|Publication number||US5303882 A|
|Application number||US 08/020,940|
|Publication date||Apr 19, 1994|
|Filing date||Feb 22, 1993|
|Priority date||Feb 22, 1993|
|Publication number||020940, 08020940, US 5303882 A, US 5303882A, US-A-5303882, US5303882 A, US5303882A|
|Inventors||Promode R. Bandyopadhyay|
|Original Assignee||The United States Of America As Represented By The Secretary Of The Navy|
|Export Citation||BiBTeX, EndNote, RefMan|
|Patent Citations (4), Non-Patent Citations (2), Referenced by (6), Classifications (13), Legal Events (3)|
|External Links: USPTO, USPTO Assignment, Espacenet|
The invention described herein may be manufactured and used by or for the Government of the United States of America for governmental purposes without the payment of any royalties thereon or therefore.
(1) Field Of Invention
The present invention relates to suppressing the formation and/or growth of a corner vortex of the type formed in a moving fluid passing across structural surfaces at the juncture formed by mutually intersecting surfaces of the structure.
(2) Description of the Prior Art
One of the interesting problems in fluid dynamics is the study of corner vortex. A corner vortex develops or exists at a corner formed by two intersecting flat or curved surfaces. It has a secondary cross-stream flow. It can be a system of several vertices. Wind tunnel tests have shown that a corner vortex produces a three dimensional flow which is undesirable. The corner vortex is produced by a lateral instability mechanism as shown for example in the textbook entitled "The Structure of Turbulent Shear Flow" by A. A. Townsend, Page 331, published by Cambridge University Press, Cambridge, U. K. in 1976, Second Edition. Such theoretical analysis shows that wavelengths up to four boundary layer thicknesses have the potential to grow. That is, the vortex becomes progressively more of a problem as the fluid flows along the corner because as the vortex moves downstream it strengthens causing more drag, turbulence, noise and a long wake as a result.
While vortex generators have been found useful in some applications they depend upon creating a vortex to alleviate problems inherent in a region of fluid flow where separation of the fluid from an underlying surface can be expected to occur. Such vortex generators themselves create large flow separations and have a high degree of drag as discussed in references such as "Vortex Unwinding in a Turbulent Boundary Layer", C. B. McGinley and G. B. Beeler, AIAA Journal of Aircraft, 1987, Vol. 24, No. 3, Pages 221-222.The present invention seeks to alleviate the flow separation caused by a corner vortex at the juncture between mutually intersecting structural surfaces either in a wind tunnel or on an aircraft or water craft.
Examples of prior art patents that disclose various vortex generating devices designed to alleviate the separation of fluid flow from an underlying surface can be summarized as follows:
U.S. Pat. No. 4,378,922 illustrates in FIG. 2 a series of longitudinally spaced fins projecting laterally beyond the surfaces of the forward portion of a fuselage or hull structure. These fins generate small vortices at angles of attack where the fuselage itself might tend to generate unpredictable vortices and thereby cause adverse yawing effects on the fuselage.
U.S. Pat. No. 4,429,843 illustrates in FIG. 1 a plurality of projecting fingers 30, 30 provided adjacent the upper surface of an airfoil and oriented in the direction of fluid flow so as to create vortices rotating in opposite directions at the juncture between the inside surface of the fingers and the upper surface of the airfoil. These devices are intended to enhance the lifting capability of the wing presumably by forestalling flow separation of the airfoil across the upper surface at higher angles of attack.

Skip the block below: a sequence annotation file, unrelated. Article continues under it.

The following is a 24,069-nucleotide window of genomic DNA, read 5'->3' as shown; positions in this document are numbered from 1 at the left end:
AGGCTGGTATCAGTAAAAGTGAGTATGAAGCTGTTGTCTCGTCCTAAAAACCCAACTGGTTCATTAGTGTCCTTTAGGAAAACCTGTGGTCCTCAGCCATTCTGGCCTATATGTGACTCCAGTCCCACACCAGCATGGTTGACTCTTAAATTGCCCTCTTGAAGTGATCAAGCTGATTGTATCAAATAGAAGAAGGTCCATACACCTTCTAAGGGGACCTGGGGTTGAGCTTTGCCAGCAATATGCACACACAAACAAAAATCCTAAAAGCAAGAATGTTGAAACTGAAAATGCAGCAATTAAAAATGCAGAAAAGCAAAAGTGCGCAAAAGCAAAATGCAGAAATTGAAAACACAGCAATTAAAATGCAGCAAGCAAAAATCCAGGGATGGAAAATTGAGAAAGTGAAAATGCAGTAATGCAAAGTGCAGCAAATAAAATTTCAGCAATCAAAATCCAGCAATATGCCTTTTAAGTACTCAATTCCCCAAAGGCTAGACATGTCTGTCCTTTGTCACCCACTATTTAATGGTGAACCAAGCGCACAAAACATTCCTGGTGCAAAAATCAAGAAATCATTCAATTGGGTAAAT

U.S. Pat. No. 4,836,473 suggests both boundary layer suction devices and vortex generators 11, 11 which operate in cooperation with one another to reduce the drag across various structural portions of an aircraft where flow separation is likely to occur.
U.S. Pat. No. 4,863,121 teaches the use of flow aligned riblets of specific geometry that are designed to reduce drag by modifying the turbulent boundary layer. The height of these riblets is related to the boundary layer thickness.
Finally, U.S. Pat. No. 4,697,769 discloses a method for controlling vortices along the leading edges of a delta wing by creating a small disturbance in one or both of the leading edges to alter the lift otherwise produced by the wing so as to create a more uniform vortex along each of the two leading edges of the wing or to actually create a rolling moment by disturbing one leading edge vortex and not the other.
These prior art patents do not show or suggest how to reduce the adverse effects of a corner vortex at the juncture between mutually intersecting structural surfaces either in a wind tunnel test section or on an aircraft or watercraft where the hull or fuselage has a projection such as a wing that creates a corner where propagation of a corner vortex can disrupt the flow of fluid along such corner.
The general purpose and object of the present invention is to provide a means for suppressing corner vortex generation and/or growth without the necessity for applying continuous suction at the corner and/or by providing structural faring or filleting at the corner.
Another object of the invention is to provide a passive structure for alleviating the adverse effects of a corner vortex, and providing a means for accomplishing this result that is amenable to retrofitting and which does not require substantial changes in the cross sectional configuration of the structure as would be the case in faring or filleting the corner. This technique is passive and thus involves no suction of the fluid.
These objects are accomplished with the present invention by providing a plurality of passageways at the corner, each of which passageways itself defines a plurality of small corners so as to establish a dimensional relationship with the boundary layer thickness of the fluid flow at the corner that denies the actual tendencies of the corner vortex flow to take hold. Each passageway has at least two side walls that defines at least one such corner. The passageways are nested and so arranged as to provide a minimum structural profile to the flow of fluid through the passageways. The passageways extend parallel to the corner in the area normally occupied by the boundary layer itself. The passageways preferably extend to a depth of at least approximately the depth of the boundary layer δ, and the number of passageways is such that each passageway has a cross sectional dimension between opposite sidewalls thereof that lies in the range between δ/5 and δ/10. The dimension δ is defined as that distance from the surface where the fluid velocity is at least 99% of the free stream velocity 16.